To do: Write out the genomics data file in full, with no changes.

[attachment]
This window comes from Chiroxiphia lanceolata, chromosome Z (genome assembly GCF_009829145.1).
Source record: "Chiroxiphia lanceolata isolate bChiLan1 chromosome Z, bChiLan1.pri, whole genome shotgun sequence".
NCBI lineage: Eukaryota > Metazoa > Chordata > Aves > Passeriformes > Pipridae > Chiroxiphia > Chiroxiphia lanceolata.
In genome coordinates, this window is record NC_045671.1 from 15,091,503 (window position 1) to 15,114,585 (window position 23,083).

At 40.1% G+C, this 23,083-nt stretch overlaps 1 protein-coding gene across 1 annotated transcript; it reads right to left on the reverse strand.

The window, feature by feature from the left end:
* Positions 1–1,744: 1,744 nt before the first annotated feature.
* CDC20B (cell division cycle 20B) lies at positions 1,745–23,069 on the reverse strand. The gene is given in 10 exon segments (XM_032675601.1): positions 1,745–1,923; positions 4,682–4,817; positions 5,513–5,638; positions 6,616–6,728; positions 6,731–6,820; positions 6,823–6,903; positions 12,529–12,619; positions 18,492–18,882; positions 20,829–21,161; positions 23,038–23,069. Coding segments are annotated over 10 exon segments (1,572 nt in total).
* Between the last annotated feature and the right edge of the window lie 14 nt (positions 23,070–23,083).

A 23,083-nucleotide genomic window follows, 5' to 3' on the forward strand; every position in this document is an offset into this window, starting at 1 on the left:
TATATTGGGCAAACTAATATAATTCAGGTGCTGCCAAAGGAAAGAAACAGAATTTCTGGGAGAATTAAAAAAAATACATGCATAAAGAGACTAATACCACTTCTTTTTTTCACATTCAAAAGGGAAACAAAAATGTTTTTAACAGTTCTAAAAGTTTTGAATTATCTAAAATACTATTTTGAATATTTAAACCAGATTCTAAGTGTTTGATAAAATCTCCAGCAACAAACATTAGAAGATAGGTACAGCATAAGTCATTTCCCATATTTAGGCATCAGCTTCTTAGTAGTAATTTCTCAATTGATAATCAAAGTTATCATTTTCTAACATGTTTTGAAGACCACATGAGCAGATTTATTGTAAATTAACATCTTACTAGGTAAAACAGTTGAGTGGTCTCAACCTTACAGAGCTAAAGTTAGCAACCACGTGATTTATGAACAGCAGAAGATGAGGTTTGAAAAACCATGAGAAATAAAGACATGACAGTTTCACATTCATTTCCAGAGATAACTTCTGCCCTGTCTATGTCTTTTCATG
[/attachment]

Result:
This window comes from Chiroxiphia lanceolata, chromosome Z (genome assembly GCF_009829145.1).
Source record: "Chiroxiphia lanceolata isolate bChiLan1 chromosome Z, bChiLan1.pri, whole genome shotgun sequence".
NCBI lineage: Eukaryota > Metazoa > Chordata > Aves > Passeriformes > Pipridae > Chiroxiphia > Chiroxiphia lanceolata.
In genome coordinates, this window is record NC_045671.1 from 15,091,503 (window position 1) to 15,114,585 (window position 23,083).

At 40.1% G+C, this 23,083-nt stretch overlaps 1 protein-coding gene across 1 annotated transcript; it reads right to left on the reverse strand.

The window, feature by feature from the left end:
* Positions 1–1,744: 1,744 nt before the first annotated feature.
* CDC20B (cell division cycle 20B) lies at positions 1,745–23,069 on the reverse strand. The gene is given in 10 exon segments (XM_032675601.1): positions 1,745–1,923; positions 4,682–4,817; positions 5,513–5,638; positions 6,616–6,728; positions 6,731–6,820; positions 6,823–6,903; positions 12,529–12,619; positions 18,492–18,882; positions 20,829–21,161; positions 23,038–23,069. Coding segments are annotated over 10 exon segments (1,572 nt in total).
* Between the last annotated feature and the right edge of the window lie 14 nt (positions 23,070–23,083).

A 23,083-nucleotide genomic window follows, 5' to 3' on the forward strand; every position in this document is an offset into this window, starting at 1 on the left:
TATATTGGGCAAACTAATATAATTCAGGTGCTGCCAAAGGAAAGAAACAGAATTTCTGGGAGAATTAAAAAAAATACATGCATAAAGAGACTAATACCACTTCTTTTTTTCACATTCAAAAGGGAAACAAAAATGTTTTTAACAGTTCTAAAAGTTTTGAATTATCTAAAATACTATTTTGAATATTTAAACCAGATTCTAAGTGTTTGATAAAATCTCCAGCAACAAACATTAGAAGATAGGTACAGCATAAGTCATTTCCCATATTTAGGCATCAGCTTCTTAGTAGTAATTTCTCAATTGATAATCAAAGTTATCATTTTCTAACATGTTTTGAAGACCACATGAGCAGATTTATTGTAAATTAACATCTTACTAGGTAAAACAGTTGAGTGGTCTCAACCTTACAGAGCTAAAGTTAGCAACCACGTGATTTATGAACAGCAGAAGATGAGGTTTGAAAAACCATGAGAAATAAAGACATGACAGTTTCACATTCATTTCCAGAGATAACTTCTGCCCTGTCTATGTCTTTTCATG